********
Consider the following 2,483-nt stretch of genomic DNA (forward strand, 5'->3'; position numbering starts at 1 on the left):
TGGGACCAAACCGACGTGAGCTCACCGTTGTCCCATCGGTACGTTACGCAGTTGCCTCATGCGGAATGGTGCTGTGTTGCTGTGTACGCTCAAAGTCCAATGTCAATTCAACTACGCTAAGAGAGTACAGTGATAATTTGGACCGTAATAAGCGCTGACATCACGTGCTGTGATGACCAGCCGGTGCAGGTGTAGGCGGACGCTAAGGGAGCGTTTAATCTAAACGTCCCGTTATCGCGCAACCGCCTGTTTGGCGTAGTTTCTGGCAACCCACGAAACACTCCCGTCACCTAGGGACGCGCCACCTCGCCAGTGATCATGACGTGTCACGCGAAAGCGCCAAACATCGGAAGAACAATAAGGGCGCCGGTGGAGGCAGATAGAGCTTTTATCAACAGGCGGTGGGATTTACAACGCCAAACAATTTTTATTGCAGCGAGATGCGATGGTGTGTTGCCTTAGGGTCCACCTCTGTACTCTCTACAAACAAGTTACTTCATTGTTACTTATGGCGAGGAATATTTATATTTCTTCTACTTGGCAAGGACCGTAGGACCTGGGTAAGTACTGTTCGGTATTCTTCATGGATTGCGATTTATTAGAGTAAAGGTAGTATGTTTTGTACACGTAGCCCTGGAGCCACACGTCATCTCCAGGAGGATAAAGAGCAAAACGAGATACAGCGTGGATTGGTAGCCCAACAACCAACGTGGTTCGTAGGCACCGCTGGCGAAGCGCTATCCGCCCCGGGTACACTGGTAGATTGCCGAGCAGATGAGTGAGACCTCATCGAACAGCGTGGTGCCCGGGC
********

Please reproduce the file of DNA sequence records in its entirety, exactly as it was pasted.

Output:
Consider the following 2,483-nt stretch of genomic DNA (forward strand, 5'->3'; position numbering starts at 1 on the left):
TGGGACCAAACCGACGTGAGCTCACCGTTGTCCCATCGGTACGTTACGCAGTTGCCTCATGCGGAATGGTGCTGTGTTGCTGTGTACGCTCAAAGTCCAATGTCAATTCAACTACGCTAAGAGAGTACAGTGATAATTTGGACCGTAATAAGCGCTGACATCACGTGCTGTGATGACCAGCCGGTGCAGGTGTAGGCGGACGCTAAGGGAGCGTTTAATCTAAACGTCCCGTTATCGCGCAACCGCCTGTTTGGCGTAGTTTCTGGCAACCCACGAAACACTCCCGTCACCTAGGGACGCGCCACCTCGCCAGTGATCATGACGTGTCACGCGAAAGCGCCAAACATCGGAAGAACAATAAGGGCGCCGGTGGAGGCAGATAGAGCTTTTATCAACAGGCGGTGGGATTTACAACGCCAAACAATTTTTATTGCAGCGAGATGCGATGGTGTGTTGCCTTAGGGTCCACCTCTGTACTCTCTACAAACAAGTTACTTCATTGTTACTTATGGCGAGGAATATTTATATTTCTTCTACTTGGCAAGGACCGTAGGACCTGGGTAAGTACTGTTCGGTATTCTTCATGGATTGCGATTTATTAGAGTAAAGGTAGTATGTTTTGTACACGTAGCCCTGGAGCCACACGTCATCTCCAGGAGGATAAAGAGCAAAACGAGATACAGCGTGGATTGGTAGCCCAACAACCAACGTGGTTCGTAGGCACCGCTGGCGAAGCGCTATCCGCCCCGGGTACACTGGTAGATTGCCGAGCAGATGAGTGAGACCTCATCGAACAGCGTGGTGCCCGGGC